In order to hurdle properly and not simply jump over it, a runner must adjust his or her hips to raise them over the hurdles. Upon crossing over the hurdle barrier, the runner's lead leg snaps down quickly landing roughly 3-feet (1m) beyond the hurdle. The trail leg drives forward at the knee (not swinging, as swinging causes the trunk to straighten up), and pulls through to maintain stride length.

In men's hurdles it is usually necessary to straighten the leg at the top of the flight path over the hurdle, although a partial bend in the knee gains a faster push off when the athlete hits the ground. The ability to do this depends on the runners's leg length. As soon as the foot has cleared the hurdle, the knee starts bending again to lessen the effect of a long, slow pendulum. In women's hurdles, the lead leg is usually straight and the center of gravity does not rise relative to a normal running stride. Another way to view it is the foot path: "shortest path up and shortest path down". The opposite arm reaches farther forward and the elbow travels out to the side and then behind to make room for the trailing leg. The trailing leg also leads with the knee, but the foot and knee is horizontal, tucked up as tight as possible into the armpit.

As soon as the lead leg begins its descent, a strong downward push is exerted to enable the trailing leg's knee to come up under the armpit and in front of the chest. This enables recovery of some of the energy expended in the flight.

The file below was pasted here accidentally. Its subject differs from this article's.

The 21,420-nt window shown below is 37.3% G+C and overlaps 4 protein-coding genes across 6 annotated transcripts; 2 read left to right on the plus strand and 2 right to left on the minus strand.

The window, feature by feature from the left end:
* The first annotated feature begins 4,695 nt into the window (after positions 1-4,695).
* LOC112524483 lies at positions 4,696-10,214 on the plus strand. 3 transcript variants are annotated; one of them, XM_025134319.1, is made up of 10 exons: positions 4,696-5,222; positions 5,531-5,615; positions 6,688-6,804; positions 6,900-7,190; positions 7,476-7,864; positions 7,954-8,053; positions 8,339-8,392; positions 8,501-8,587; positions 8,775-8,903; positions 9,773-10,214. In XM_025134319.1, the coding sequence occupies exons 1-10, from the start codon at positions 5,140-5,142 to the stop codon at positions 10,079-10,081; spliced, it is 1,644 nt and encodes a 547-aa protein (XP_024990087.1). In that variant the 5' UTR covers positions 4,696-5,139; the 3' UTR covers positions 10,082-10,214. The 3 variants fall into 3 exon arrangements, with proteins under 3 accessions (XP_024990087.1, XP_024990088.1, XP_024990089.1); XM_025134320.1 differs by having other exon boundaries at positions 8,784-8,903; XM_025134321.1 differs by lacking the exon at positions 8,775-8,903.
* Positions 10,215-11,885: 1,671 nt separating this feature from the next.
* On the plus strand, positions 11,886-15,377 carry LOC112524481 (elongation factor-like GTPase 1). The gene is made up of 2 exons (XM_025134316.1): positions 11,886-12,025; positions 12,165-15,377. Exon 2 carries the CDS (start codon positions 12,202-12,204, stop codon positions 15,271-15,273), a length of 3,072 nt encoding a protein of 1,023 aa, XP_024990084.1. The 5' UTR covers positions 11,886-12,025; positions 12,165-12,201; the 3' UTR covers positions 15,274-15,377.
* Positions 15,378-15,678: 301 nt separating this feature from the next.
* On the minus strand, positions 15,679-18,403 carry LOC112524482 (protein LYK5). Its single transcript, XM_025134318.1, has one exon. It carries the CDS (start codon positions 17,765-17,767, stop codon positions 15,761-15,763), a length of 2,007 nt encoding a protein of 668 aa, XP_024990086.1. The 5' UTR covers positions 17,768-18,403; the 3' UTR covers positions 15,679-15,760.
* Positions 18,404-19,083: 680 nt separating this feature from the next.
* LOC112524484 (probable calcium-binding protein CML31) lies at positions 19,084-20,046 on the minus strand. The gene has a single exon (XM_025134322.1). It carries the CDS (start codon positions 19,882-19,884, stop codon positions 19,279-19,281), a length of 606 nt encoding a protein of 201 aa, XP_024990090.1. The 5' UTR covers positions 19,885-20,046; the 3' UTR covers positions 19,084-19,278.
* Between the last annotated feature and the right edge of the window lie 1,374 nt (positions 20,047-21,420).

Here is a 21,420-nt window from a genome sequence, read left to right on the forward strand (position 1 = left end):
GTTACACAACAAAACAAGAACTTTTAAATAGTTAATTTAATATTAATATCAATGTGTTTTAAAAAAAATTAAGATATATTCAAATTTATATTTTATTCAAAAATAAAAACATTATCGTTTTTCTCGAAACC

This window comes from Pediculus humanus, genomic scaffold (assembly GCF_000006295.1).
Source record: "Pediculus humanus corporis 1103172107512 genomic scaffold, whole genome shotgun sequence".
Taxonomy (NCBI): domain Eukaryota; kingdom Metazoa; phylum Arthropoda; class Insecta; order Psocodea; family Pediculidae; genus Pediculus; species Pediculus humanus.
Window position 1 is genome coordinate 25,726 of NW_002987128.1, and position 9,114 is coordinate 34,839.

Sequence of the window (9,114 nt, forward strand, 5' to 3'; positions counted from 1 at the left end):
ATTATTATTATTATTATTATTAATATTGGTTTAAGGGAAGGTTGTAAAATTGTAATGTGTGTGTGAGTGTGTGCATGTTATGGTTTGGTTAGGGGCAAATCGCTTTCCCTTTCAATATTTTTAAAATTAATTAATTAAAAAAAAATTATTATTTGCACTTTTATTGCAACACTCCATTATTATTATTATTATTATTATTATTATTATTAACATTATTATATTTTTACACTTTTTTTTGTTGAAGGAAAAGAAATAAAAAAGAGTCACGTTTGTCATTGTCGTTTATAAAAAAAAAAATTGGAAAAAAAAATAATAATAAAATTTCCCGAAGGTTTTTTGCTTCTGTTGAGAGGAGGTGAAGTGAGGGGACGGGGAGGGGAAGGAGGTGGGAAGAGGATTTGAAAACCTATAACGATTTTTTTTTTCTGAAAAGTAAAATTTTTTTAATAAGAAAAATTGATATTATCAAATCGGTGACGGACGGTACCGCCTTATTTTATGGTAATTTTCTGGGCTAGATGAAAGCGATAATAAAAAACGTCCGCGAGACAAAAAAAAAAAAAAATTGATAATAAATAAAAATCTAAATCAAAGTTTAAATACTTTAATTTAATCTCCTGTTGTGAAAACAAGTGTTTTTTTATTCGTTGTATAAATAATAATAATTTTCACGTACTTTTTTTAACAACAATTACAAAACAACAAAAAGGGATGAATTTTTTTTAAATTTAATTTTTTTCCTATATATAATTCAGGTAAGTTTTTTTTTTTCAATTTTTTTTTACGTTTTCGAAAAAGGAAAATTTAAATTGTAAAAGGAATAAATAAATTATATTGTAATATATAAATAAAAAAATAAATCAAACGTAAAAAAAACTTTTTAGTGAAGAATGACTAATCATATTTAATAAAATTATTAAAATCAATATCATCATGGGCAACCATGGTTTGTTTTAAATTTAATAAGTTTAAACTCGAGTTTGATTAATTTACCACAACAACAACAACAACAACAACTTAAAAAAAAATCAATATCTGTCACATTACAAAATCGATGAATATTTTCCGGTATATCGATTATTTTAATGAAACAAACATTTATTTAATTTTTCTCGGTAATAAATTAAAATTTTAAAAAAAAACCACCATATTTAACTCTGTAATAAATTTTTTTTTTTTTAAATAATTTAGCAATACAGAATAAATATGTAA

A modern hurdle will fall over if a runner hits it. Contrary to a common misconception, there is no penalty for hitting a hurdle (provided this is not judged deliberate). The misconception is based on old rules before the hurdles were weighted. There are now specifications for the tipping weight of a hurdle (the weights need to be adjusted to correspond with the height of the hurdle) so hitting a hurdle slows down the rhythm of the hurdler. However, pushing the hurdle with one's hands or running out of one's lane as a result of hitting the hurdle is cause for disqualification. While hitting hurdles is not generally considered desirable, a few sprint hurdlers have succeeded despite knocking over many hurdles. Contact with hurdles can decrease speed and also result in disruption of a hurdler's technique.[4]

Variants

There are also shuttle hurdle relay races, although they are rarely run. They are usually only found at track meets that consist entirely of relay races. In a shuttle hurdle relay, each of four hurdlers on a team runs the opposite direction from the preceding runner. The standard races correspond to the standard sprint hurdle races: 4 × 110 m for men and 4 × 100 m for women.[5]

References

See Also

List of hurdlers

Trackinfo explanation of hurdles